The revitalization is not confined to the downtown core of Hamilton. Historic commercial streets like Ottawa Street and Locke Street are undergoing significant renewal. And the downtowns of the former municipalities of Dundas, Ancaster and Stoney Creek are also attracting development interest.
How Hamilton is achieving this success bears a remarkable resemblance to the methods and tactics used in Bogotá and Medellín.
Over the last 2-3 years, the City of Hamilton initiated the pedestrianization of Gore Park, the city’s historic downtown public space. New separated bike lanes have been established, part of a growing cycling network that will soon include a bike share program with more than 100 stations and 700 bikes. A new GO commuter rail station is nearly complete in the downtown core.
Other pieces of the revitalization puzzle include the development of one of Hamilton’s first complete streets on Wilson Street in Ancaster; new design studies for the Barton Tiffany district, Barton Kenilworth corridors, and James North neighbourhoods; the restoration of Canada’s first indoor commercial mall, the Lister Block building, into an office/retail complex and tourism centre; and a new sports stadium, Tim Horton’s field, that will welcome international athletes for the 2015 Pan Am Games.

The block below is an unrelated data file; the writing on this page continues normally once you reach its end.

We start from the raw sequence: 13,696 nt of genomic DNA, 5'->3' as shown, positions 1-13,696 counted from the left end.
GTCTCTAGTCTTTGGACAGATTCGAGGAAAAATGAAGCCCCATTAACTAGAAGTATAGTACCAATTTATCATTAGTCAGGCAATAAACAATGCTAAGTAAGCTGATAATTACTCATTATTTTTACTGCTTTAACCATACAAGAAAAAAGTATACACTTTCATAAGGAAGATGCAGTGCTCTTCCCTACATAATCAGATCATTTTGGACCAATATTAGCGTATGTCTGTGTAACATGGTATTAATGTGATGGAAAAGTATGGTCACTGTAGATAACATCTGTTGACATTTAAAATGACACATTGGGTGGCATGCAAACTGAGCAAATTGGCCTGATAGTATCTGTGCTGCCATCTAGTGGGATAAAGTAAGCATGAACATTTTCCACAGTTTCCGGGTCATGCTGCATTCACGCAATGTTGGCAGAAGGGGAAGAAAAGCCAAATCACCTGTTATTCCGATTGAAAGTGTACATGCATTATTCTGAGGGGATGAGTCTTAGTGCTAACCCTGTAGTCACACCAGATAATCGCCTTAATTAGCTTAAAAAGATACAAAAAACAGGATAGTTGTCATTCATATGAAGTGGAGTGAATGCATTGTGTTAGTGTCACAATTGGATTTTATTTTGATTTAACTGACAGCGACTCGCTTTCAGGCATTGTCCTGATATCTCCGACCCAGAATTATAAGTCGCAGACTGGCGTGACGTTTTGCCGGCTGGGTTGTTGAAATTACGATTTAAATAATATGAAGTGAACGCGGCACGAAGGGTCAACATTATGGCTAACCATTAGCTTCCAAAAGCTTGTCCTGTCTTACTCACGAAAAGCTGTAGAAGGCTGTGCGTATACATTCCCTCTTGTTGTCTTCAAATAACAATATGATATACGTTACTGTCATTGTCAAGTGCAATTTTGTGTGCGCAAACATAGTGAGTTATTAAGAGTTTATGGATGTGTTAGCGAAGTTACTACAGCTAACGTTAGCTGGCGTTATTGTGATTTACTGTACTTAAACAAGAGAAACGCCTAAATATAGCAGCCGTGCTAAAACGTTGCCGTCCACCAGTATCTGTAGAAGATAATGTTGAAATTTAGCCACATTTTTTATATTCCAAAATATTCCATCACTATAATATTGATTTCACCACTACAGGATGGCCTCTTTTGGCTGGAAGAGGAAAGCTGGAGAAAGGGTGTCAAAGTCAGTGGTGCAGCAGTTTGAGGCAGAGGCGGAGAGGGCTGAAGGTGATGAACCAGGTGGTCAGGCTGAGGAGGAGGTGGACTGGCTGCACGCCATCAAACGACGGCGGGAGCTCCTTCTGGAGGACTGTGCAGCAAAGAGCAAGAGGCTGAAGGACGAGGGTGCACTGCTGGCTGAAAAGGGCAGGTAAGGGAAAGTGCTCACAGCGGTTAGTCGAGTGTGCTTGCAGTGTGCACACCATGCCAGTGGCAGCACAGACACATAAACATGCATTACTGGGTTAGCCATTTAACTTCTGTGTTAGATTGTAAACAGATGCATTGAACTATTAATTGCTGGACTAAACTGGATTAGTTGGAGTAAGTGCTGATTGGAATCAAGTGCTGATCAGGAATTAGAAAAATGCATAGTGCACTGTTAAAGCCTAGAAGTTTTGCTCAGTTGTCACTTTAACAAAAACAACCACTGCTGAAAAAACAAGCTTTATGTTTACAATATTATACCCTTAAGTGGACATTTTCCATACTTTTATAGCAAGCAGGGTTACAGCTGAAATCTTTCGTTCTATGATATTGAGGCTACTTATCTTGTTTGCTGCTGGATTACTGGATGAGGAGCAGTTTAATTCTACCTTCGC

These are the seeds of Hamilton’s revitalization. These are our library parks and Ciclorutas.
When it comes to city-building, leadership matters. That is the ultimate lesson from Bogotá and Medellín. Mockus, Peñalosa and Fajardo have gained international fame for what they accomplished in their cities.
As the City of Hamilton looks ahead to the next four years with a new term of council, there will hopefully be a renewed commitment to building a prosperous and healthy community, generating diverse economic opportunities, and connecting with engaged citizens.
On that point, citizens themselves may not realize they also hold the keys to our city’s revitalization. They include the small business owners who employ local talent; the not-for-profit leaders; the thousands of students who help make our academic institutions world-class; and all the individuals and families who add “many little things” to Hamilton’s character, and who choose this city for work, life, learning and play.
We have much to celebrate; and for me, it’s very inspiring to see the same innovating thinking and sparks of renewal that transformed some of our world’s great urban centres manifesting right here at home.
By Jason Thorne,
General Manager, Planning & Economic Development, City of Hamilton
Jason Thorne is General Manager of Planning and Economic Development for the City of Hamilton. Prior to joining the City, Jason was a partner in a Toronto-based planning, urban design and architecture practice where he worked on projects across Canada as well as in Africa and Latin America. Jason was born and raised in Hamilton and spent several years working and volunteering for community organizations including the Bay Area Restoration Council, Hamilton Naturalists Club, Bruce Trail Association and Coalition on the Niagara Escarpment. Follow Jason Thorne on Twitter at @Jason_ThorneRPP.